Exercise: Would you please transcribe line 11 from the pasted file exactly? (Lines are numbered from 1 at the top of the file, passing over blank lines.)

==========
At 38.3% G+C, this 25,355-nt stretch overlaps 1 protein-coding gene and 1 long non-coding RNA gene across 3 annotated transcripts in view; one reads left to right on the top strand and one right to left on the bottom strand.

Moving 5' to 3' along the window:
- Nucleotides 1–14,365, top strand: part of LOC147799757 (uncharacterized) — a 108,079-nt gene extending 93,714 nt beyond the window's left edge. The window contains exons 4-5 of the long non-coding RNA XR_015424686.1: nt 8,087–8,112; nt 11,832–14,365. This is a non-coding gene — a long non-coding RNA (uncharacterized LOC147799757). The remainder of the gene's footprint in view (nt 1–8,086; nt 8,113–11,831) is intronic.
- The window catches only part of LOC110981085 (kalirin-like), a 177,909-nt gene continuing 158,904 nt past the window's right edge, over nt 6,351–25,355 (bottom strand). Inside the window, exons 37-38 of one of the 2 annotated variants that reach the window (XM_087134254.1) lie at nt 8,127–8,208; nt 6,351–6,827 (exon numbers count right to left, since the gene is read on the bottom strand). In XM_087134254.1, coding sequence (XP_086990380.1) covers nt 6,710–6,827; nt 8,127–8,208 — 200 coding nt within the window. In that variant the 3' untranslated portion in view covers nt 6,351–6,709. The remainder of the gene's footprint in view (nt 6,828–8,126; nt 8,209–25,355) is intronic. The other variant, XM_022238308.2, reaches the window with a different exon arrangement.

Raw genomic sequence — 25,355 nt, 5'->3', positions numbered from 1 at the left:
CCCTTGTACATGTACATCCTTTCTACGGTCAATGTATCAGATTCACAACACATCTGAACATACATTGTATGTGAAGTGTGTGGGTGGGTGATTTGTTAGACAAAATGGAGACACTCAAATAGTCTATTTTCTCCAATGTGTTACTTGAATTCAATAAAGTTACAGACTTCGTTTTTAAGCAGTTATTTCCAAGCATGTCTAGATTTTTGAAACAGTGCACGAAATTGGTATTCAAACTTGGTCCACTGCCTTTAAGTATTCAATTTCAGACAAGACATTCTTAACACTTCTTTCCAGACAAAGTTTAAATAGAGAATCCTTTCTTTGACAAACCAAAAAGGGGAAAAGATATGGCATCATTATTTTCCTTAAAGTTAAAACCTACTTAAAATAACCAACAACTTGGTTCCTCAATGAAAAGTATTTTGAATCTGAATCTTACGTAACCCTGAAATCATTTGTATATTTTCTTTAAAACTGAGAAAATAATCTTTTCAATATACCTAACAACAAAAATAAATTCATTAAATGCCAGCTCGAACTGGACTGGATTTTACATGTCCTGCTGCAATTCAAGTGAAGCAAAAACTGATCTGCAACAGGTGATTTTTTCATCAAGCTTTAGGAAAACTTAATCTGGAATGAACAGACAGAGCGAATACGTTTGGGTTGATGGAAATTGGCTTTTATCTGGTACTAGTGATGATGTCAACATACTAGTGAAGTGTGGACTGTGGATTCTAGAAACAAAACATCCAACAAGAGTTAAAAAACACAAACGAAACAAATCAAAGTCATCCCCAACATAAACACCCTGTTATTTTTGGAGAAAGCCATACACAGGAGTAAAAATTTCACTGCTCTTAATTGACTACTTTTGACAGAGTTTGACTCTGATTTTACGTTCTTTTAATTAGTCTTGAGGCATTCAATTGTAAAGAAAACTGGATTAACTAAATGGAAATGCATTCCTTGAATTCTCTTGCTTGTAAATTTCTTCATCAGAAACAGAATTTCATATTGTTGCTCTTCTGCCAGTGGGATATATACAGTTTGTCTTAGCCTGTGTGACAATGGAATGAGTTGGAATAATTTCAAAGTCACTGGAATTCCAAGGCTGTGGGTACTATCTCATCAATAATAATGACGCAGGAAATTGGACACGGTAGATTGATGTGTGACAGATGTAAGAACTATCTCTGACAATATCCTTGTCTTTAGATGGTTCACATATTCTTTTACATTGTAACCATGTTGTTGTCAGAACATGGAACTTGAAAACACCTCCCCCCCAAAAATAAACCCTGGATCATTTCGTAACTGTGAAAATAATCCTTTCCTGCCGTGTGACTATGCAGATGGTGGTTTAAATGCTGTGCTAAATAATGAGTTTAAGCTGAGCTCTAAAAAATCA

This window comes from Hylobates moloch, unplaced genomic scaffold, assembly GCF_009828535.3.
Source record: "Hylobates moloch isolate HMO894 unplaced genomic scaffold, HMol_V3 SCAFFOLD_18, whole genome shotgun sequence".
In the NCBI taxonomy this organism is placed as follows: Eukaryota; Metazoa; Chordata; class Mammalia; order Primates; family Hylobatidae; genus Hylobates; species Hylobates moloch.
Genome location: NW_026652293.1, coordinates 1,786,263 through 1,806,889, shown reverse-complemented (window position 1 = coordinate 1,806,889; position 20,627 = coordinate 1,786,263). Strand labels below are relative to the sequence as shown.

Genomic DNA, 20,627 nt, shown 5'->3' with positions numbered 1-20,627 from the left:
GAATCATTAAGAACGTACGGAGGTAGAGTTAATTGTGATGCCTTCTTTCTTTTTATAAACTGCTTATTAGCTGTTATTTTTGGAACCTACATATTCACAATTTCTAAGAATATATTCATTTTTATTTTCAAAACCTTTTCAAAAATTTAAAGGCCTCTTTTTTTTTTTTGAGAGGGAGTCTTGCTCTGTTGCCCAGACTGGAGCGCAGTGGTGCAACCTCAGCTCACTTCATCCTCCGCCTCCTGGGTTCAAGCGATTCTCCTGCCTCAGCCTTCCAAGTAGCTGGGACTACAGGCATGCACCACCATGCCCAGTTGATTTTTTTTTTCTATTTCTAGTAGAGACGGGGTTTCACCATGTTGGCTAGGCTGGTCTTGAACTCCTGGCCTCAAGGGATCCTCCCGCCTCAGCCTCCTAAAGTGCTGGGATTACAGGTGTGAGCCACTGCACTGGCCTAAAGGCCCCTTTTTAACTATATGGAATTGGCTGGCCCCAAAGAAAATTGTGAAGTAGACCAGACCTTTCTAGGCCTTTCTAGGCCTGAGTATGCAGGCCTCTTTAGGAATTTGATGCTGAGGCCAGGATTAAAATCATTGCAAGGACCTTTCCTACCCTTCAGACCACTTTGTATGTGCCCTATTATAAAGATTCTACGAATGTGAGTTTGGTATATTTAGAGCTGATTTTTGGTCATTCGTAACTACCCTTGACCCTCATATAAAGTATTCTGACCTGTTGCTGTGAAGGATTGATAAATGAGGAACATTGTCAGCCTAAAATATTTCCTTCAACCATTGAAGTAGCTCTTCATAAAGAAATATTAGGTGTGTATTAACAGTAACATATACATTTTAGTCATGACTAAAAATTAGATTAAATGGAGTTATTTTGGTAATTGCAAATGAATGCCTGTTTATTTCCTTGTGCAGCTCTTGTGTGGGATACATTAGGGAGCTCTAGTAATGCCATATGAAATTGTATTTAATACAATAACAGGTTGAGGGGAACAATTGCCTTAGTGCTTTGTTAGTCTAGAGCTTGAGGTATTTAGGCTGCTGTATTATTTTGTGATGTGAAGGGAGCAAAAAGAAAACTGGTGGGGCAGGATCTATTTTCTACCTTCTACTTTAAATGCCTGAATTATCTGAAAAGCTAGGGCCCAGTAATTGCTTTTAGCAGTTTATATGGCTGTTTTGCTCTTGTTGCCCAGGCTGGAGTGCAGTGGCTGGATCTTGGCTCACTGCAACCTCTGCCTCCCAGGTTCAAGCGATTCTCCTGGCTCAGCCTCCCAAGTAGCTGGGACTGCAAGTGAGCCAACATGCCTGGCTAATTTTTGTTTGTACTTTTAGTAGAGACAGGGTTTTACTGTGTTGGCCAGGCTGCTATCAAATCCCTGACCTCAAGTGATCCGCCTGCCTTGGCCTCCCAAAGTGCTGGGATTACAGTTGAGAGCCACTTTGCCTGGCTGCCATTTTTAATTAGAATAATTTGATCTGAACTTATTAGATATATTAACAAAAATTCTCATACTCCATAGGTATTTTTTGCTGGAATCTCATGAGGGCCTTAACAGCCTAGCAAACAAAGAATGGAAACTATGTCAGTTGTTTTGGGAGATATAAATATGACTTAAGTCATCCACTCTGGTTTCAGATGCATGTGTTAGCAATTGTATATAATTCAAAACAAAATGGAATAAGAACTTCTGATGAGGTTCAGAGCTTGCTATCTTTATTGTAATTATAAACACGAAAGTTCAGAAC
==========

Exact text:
Genomic DNA, 20,627 nt, shown 5'->3' with positions numbered 1-20,627 from the left: